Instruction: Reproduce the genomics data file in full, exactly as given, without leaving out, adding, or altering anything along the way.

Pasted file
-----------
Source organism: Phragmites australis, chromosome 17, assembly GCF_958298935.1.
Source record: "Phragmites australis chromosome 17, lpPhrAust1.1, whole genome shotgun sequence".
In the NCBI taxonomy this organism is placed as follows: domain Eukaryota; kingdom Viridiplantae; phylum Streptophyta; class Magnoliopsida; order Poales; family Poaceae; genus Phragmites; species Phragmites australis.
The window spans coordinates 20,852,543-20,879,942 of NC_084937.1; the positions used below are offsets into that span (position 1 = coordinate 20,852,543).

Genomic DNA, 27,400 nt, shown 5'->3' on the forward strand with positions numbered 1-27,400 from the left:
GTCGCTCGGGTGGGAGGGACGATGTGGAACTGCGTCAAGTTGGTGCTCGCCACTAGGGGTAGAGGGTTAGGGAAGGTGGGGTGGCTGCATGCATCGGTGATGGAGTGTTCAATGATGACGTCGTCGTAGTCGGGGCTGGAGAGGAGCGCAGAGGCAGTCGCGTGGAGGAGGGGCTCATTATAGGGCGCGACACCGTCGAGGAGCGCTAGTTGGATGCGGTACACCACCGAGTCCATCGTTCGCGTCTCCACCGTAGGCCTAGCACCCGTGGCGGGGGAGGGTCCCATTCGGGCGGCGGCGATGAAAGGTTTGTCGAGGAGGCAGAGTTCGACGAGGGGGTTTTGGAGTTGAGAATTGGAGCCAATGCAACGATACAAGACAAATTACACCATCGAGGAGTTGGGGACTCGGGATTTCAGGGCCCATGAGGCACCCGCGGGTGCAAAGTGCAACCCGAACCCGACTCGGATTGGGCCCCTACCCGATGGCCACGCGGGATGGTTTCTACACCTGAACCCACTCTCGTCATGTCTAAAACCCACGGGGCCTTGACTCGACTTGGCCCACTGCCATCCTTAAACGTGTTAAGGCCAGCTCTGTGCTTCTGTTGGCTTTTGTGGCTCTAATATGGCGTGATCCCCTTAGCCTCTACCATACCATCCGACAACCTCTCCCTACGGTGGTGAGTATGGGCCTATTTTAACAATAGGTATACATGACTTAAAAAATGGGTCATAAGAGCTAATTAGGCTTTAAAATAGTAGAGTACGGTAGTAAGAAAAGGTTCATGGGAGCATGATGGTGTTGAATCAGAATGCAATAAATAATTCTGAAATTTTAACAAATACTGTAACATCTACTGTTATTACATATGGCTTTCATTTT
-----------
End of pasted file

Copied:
Source organism: Phragmites australis, chromosome 17, assembly GCF_958298935.1.
Source record: "Phragmites australis chromosome 17, lpPhrAust1.1, whole genome shotgun sequence".
In the NCBI taxonomy this organism is placed as follows: domain Eukaryota; kingdom Viridiplantae; phylum Streptophyta; class Magnoliopsida; order Poales; family Poaceae; genus Phragmites; species Phragmites australis.
The window spans coordinates 20,852,543-20,879,942 of NC_084937.1; the positions used below are offsets into that span (position 1 = coordinate 20,852,543).

Genomic DNA, 27,400 nt, shown 5'->3' on the forward strand with positions numbered 1-27,400 from the left:
GTCGCTCGGGTGGGAGGGACGATGTGGAACTGCGTCAAGTTGGTGCTCGCCACTAGGGGTAGAGGGTTAGGGAAGGTGGGGTGGCTGCATGCATCGGTGATGGAGTGTTCAATGATGACGTCGTCGTAGTCGGGGCTGGAGAGGAGCGCAGAGGCAGTCGCGTGGAGGAGGGGCTCATTATAGGGCGCGACACCGTCGAGGAGCGCTAGTTGGATGCGGTACACCACCGAGTCCATCGTTCGCGTCTCCACCGTAGGCCTAGCACCCGTGGCGGGGGAGGGTCCCATTCGGGCGGCGGCGATGAAAGGTTTGTCGAGGAGGCAGAGTTCGACGAGGGGGTTTTGGAGTTGAGAATTGGAGCCAATGCAACGATACAAGACAAATTACACCATCGAGGAGTTGGGGACTCGGGATTTCAGGGCCCATGAGGCACCCGCGGGTGCAAAGTGCAACCCGAACCCGACTCGGATTGGGCCCCTACCCGATGGCCACGCGGGATGGTTTCTACACCTGAACCCACTCTCGTCATGTCTAAAACCCACGGGGCCTTGACTCGACTTGGCCCACTGCCATCCTTAAACGTGTTAAGGCCAGCTCTGTGCTTCTGTTGGCTTTTGTGGCTCTAATATGGCGTGATCCCCTTAGCCTCTACCATACCATCCGACAACCTCTCCCTACGGTGGTGAGTATGGGCCTATTTTAACAATAGGTATACATGACTTAAAAAATGGGTCATAAGAGCTAATTAGGCTTTAAAATAGTAGAGTACGGTAGTAAGAAAAGGTTCATGGGAGCATGATGGTGTTGAATCAGAATGCAATAAATAATTCTGAAATTTTAACAAATACTGTAACATCTACTGTTATTACATATGGCTTTCATTTT